Speed matters. This is particularly true when enough seemingly instantaneous things are done at large scale. The few seconds it takes to copy a single file can become weeks or months when enough files are involved and the target drive is remote from the source drive. Slow data transfer time can postpone or even kill data migration or decommissioning projects.
The logic of normal file transfer software is fairly simplistic. It starts at the first file, copies and transfers it, then goes on to the next file and repeats. There is a much wiser and more efficient approach: read everything, then decide what to transfer.
Here are five steps to take to speed file transfers of enterprise-scale data collections. As a general matter, data transfer speeds with this approach can be anywhere from two to eight times faster than brute force approaches. Results will, of course, vary with several factors including the read speed of the drives on which the source data is being held, the available throughput on the network over which the files are being transferred, the write speed of the target drives, and the nature of the content.
- Inventory. Rather than initiate a brute strength transfer of files, inventory them so you know what you have.
- Dedupe. If a collection contains duplicate files, you don’t need to repeatedly transfer the same sequence of bits for each instance of each duplicate. Dedupe the files first and only transfer one unique copy of all the instances. Deduping can cut out as much as one-quarter to three-quarters of required transfers.
- DeNIST. It may not be necessary to transfer software executables and related documentation. For example, if files are being transferred for purpose of an e-discovery review in litigation, there is no need to transfer files created by software publishers. That will just drive up the costs of downstream storage and review. The NIST NSRL *1/ contains hash values of known software-related files and can be used to exclude software files from transfer if desired.
- Compress. Compressing the data stream using standard compression algorithms boosts effective throughput and decompressing transmitted files on the target drive yields files that are bit-for-bit identical to originals.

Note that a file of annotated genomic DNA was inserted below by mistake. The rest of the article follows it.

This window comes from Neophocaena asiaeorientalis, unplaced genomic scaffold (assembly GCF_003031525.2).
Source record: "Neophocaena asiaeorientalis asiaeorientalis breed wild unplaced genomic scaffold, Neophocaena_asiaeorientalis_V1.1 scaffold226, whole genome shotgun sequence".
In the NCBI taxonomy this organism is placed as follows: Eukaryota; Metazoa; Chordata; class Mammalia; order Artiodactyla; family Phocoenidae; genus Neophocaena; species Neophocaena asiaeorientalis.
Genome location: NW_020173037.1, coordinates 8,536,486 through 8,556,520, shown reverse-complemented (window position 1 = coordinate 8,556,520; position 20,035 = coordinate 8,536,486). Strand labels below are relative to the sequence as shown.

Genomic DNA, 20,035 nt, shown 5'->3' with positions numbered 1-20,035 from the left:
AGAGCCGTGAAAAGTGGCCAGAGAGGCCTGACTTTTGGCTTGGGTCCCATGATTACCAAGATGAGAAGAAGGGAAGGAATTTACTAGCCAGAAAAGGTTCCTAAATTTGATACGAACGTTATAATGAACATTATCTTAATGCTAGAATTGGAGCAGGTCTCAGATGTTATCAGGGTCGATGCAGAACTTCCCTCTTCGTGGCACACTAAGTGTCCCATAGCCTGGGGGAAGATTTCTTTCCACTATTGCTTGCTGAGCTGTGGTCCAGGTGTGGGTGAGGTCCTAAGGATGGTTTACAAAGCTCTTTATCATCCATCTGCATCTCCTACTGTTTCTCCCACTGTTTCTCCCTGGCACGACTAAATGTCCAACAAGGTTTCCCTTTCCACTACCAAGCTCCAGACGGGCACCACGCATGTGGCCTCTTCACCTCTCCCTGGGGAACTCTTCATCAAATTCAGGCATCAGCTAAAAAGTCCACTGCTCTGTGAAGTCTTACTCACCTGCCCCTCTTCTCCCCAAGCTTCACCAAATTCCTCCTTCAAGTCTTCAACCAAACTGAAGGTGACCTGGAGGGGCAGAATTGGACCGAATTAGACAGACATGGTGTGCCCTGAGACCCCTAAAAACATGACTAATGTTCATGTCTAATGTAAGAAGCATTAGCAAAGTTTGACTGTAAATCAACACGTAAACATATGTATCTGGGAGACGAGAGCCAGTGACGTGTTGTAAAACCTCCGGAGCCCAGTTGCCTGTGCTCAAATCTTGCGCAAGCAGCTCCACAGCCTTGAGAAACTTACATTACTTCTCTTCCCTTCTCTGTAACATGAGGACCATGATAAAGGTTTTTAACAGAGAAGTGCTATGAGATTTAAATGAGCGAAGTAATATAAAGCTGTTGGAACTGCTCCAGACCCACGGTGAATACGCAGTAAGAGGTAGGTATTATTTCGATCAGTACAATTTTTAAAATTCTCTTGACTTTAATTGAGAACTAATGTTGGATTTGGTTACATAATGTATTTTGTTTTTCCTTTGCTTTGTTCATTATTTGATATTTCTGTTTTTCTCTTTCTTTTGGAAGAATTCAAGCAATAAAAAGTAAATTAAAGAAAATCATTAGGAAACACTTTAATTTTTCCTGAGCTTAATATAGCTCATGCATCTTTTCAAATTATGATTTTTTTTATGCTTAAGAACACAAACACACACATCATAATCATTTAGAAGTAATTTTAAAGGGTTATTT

- Multi-Thread. For true enterprise scale collections measured in petabytes, the transfer process should be multi-threaded so that more than one file at a time can be read, compressed, transferred, and decompressed. With appropriate tuning, a 10 Gigabit channel could transfer a petabyte in a little over 11 days.
When transferring large numbers of files, interruptions are fairly common. Use processes that can resume after an interruption without having to start over, and schedule or throttle back transfers when network resources are being used for other essential tasks.
Defensibility, Transparency, & Security
The most basic requirement to establish the defensibility, transparency, and security of any file transfer process is to create a complete transfer log of all files encountered, including the:
- SHA hash for each file
- Full folder path and file name of each instance of each file
- File size in bytes
This log becomes the audit trail or chain of evidence for the files transferred. This basic transfer manifest can be used in several important ways:
- Reduping. The transfer log can permit the repopulation of duplicates into the original folder structure if desired. It also shows where each instance of each file appeared in the original collection.
- Searchable File Paths/Names. The path/file name information can be parsed to make individual terms searchable, e.g., by removing underscores, slashes, or periods. This information can then be made accessible to end users by placing it in whatever content management or ediscovery review system is going to manage the content.
- Validating Drive Space Filled vs. Transferred. A complete log of all files on the source drives enables auditing the files transferred and the total bytes transferred. This can reveal that some files were not transferred for reasons like having non-standard characters in their names or for being on path/filename combinations that exceeded Windows’ 260-character limit.
*1/ NIST NSRL: http://www.nsrl.nist.gov/
For more information on managing unstructured content, download a free copy of Guide to Managing Unstructured Content for your personal use at http://beyondrecognition.net/download-john-martins-guide-to-managing-unstructured-content/.